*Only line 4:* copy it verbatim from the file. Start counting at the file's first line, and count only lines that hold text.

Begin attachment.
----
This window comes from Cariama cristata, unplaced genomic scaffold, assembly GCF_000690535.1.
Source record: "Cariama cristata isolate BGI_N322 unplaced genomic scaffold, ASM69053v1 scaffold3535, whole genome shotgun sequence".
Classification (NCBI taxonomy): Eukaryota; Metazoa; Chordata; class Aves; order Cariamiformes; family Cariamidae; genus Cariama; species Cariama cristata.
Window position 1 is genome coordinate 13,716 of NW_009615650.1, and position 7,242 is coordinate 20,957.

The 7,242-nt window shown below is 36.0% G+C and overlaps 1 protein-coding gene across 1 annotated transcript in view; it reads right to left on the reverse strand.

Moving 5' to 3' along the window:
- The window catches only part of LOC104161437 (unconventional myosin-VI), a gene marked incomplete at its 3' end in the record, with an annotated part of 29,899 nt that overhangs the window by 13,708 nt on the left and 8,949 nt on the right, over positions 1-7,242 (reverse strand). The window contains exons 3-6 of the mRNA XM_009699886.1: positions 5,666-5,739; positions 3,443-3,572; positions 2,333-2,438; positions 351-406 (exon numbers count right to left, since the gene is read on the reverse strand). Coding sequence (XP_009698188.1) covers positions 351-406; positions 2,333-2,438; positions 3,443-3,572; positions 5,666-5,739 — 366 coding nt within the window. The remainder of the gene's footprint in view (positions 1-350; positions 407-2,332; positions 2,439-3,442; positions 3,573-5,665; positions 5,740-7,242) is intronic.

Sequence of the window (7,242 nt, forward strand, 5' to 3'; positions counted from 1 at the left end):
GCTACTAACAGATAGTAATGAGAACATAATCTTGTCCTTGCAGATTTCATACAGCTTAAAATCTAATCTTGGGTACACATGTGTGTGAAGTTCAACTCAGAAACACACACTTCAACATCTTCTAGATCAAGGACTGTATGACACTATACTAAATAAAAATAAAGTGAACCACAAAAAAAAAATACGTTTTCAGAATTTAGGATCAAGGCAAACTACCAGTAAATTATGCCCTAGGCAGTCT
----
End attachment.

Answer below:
Window position 1 is genome coordinate 13,716 of NW_009615650.1, and position 7,242 is coordinate 20,957.